Overall, I strongly recommend this book. I kinda sorta knew what machine learning and artificial intelligence were prior to reading, but this book provides a very accessible introduction to big data environments, their possible uses, and organizational features that matter for success. Mid and upper level managers should read this book so that they can interact with these ideas prudentially. Those with a passing interest in programming should read it for greater clarity and to get a better handle on the various sub-fields. Hopefully, my students will read it and feel inspired to be on one side or the other of the manager- data analyst divide with greater confidence, understanding, and a little less hubris.

Are Special Elections Special?

While the United States does have its problems with democracy, one area where we shine is direct democracy. Rare at the federal level, at the state and local level direct democracy is quite common in the US, much more so than most other democracies (Switzerland also stands out). Almost half the states have some form of citizen initiative or referendum process, and it is used frequently in most of those states. But even more direct democracy takes place at the local level.

And much of that direct democracy at the local level takes place through what are called special elections. I’m not talking about elections to fill unexpected vacancies in office — though of course those do happen. I’m talking about actual voting on issues. Many of these issues revolve around questions of public finance: whether to raise a local sales tax, to approve a property tax millage, or to issue bonds for a capital project.

One very relevant example for me is an upcoming special election in my city of Conway, Arkansas. Citizens are being asked to approve the issuing of bonds to construct a community center, pool, soccer fields, and some other amenities. The bonds would be secured by a tax on restaurants. The tax already exists — city councils can put these in place without a public vote. But to issue bonds, the citizens must be asked. I wrote an op-ed about it in my local paper (if that is gated, try this blog post).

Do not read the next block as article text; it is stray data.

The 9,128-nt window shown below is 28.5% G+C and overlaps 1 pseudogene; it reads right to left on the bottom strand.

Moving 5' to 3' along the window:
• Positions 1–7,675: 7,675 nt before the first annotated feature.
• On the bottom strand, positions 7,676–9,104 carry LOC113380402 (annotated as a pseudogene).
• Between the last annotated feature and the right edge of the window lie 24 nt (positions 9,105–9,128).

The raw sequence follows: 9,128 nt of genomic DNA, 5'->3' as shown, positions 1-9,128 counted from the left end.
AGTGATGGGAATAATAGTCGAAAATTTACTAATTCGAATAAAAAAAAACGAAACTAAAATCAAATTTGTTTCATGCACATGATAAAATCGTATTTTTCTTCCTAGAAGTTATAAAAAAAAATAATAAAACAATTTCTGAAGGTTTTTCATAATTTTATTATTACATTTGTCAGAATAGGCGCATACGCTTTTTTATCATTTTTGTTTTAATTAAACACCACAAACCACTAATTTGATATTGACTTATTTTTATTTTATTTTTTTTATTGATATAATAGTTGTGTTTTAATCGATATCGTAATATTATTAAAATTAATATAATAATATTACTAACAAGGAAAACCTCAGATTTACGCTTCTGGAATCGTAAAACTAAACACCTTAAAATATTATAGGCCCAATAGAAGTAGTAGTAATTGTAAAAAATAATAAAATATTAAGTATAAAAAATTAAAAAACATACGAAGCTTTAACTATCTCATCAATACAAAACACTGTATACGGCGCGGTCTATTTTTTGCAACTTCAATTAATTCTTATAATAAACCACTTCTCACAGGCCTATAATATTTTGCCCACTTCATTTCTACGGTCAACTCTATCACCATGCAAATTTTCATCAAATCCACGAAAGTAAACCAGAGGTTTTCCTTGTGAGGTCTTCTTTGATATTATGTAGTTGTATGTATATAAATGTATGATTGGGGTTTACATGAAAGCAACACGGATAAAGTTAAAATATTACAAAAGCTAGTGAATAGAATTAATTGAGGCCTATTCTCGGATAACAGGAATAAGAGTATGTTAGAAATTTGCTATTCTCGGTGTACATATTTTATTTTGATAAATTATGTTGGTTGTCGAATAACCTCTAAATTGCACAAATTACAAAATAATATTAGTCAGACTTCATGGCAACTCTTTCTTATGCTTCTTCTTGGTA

The key is that this is a special election. There are no other issues on the ballot. It takes place on February 8th, not a date that probably stands out in voters minds as an election date. What will this special election mean for voter turnout? A lot of academic research, including a paper that I wrote (currently under review, but summarized here), finds clear evidence that voter turnout will be much lower. Will the result be different? Again, a lot of evidence suggests yes. For example, property tax elections in Louisiana were less likely to pass with higher turnout, and less likely to pass in a general election (my research finds a similar result for sales tax elections in Arkansas).

But why are tax increases less likely to pass in special elections? On this question there are many theories, but they are hard to test. Is it because different kinds of voters show up at special elections, representing a different sample of the population? Possibly, but evidence is hard to find.

A new paper just published in the American Political Science Review sheds some light on these questions.